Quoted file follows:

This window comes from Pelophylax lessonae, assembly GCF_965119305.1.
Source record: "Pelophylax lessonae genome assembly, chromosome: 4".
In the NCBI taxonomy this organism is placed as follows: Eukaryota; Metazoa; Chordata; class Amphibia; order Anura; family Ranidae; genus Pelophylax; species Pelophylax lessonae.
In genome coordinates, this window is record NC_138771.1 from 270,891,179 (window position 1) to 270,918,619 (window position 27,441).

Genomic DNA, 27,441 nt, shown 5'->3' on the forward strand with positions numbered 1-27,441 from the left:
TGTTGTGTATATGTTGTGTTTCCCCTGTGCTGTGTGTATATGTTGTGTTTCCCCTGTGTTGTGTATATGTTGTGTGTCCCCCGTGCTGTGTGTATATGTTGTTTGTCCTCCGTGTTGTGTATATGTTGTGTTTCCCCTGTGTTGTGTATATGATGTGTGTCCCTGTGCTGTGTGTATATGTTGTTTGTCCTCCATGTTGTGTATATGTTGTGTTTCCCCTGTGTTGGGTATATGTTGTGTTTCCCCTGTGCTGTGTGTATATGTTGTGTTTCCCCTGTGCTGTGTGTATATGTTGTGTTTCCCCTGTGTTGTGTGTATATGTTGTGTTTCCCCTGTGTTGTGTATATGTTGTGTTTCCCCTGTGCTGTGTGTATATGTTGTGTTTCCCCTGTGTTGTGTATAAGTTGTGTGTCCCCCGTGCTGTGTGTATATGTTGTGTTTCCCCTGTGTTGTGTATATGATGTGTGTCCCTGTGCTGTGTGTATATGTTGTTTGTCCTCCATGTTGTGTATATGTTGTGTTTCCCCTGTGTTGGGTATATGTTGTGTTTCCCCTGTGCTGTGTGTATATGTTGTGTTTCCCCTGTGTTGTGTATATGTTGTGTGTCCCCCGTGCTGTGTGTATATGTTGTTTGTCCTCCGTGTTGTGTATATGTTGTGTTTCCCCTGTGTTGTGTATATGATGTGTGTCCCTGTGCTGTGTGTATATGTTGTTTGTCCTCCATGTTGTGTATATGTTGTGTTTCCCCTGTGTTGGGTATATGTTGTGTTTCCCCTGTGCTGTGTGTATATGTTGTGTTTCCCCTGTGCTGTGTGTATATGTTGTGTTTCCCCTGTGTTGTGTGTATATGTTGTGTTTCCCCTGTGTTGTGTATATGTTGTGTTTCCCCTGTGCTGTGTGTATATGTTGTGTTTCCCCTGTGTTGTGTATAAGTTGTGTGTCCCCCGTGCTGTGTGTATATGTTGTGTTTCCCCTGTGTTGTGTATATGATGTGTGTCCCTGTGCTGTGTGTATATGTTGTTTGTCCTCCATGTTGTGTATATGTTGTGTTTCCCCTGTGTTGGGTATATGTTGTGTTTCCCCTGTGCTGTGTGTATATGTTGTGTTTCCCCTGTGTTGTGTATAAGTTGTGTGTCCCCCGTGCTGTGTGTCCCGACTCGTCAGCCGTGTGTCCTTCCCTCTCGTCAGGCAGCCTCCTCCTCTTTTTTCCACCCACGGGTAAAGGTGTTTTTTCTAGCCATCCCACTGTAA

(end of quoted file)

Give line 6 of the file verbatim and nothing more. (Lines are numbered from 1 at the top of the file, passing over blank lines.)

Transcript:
TGTTGTGTATATGTTGTGTTTCCCCTGTGCTGTGTGTATATGTTGTGTTTCCCCTGTGTTGTGTATATGTTGTGTGTCCCCCGTGCTGTGTGTATATGTTGTTTGTCCTCCGTGTTGTGTATATGTTGTGTTTCCCCTGTGTTGTGTATATGATGTGTGTCCCTGTGCTGTGTGTATATGTTGTTTGTCCTCCATGTTGTGTATATGTTGTGTTTCCCCTGTGTTGGGTATATGTTGTGTTTCCCCTGTGCTGTGTGTATATGTTGTGTTTCCCCTGTGCTGTGTGTATATGTTGTGTTTCCCCTGTGTTGTGTGTATATGTTGTGTTTCCCCTGTGTTGTGTATATGTTGTGTTTCCCCTGTGCTGTGTGTATATGTTGTGTTTCCCCTGTGTTGTGTATAAGTTGTGTGTCCCCCGTGCTGTGTGTATATGTTGTGTTTCCCCTGTGTTGTGTATATGATGTGTGTCCCTGTGCTGTGTGTATATGTTGTTTGTCCTCCATGTTGTGTATATGTTGTGTTTCCCCTGTGTTGGGTATATGTTGTGTTTCCCCTGTGCTGTGTGTATATGTTGTGTTTCCCCTGTGTTGTGTATATGTTGTGTGTCCCCCGTGCTGTGTGTATATGTTGTTTGTCCTCCGTGTTGTGTATATGTTGTGTTTCCCCTGTGTTGTGTATATGATGTGTGTCCCTGTGCTGTGTGTATATGTTGTTTGTCCTCCATGTTGTGTATATGTTGTGTTTCCCCTGTGTTGGGTATATGTTGTGTTTCCCCTGTGCTGTGTGTATATGTTGTGTTTCCCCTGTGCTGTGTGTATATGTTGTGTTTCCCCTGTGTTGTGTGTATATGTTGTGTTTCCCCTGTGTTGTGTATATGTTGTGTTTCCCCTGTGCTGTGTGTATATGTTGTGTTTCCCCTGTGTTGTGTATAAGTTGTGTGTCCCCCGTGCTGTGTGTATATGTTGTGTTTCCCCTGTGTTGTGTATATGATGTGTGTCCCTGTGCTGTGTGTATATGTTGTTTGTCCTCCATGTTGTGTATATGTTGTGTTTCCCCTGTGTTGGGTATATGTTGTGTTTCCCCTGTGCTGTGTGTATATGTTGTGTTTCCCCTGTGTTGTGTATAAGTTGTGTGTCCCCCGTGCTGTGTGTCCCGACTCGTCAGCCGTGTGTCCTTCCCTCTCGTCAGGCAGCCTCCTCCTCTTTTTTCCACCCACGGGTAAAGGTGTTTTTTCTAGCCATCCCACTGTAA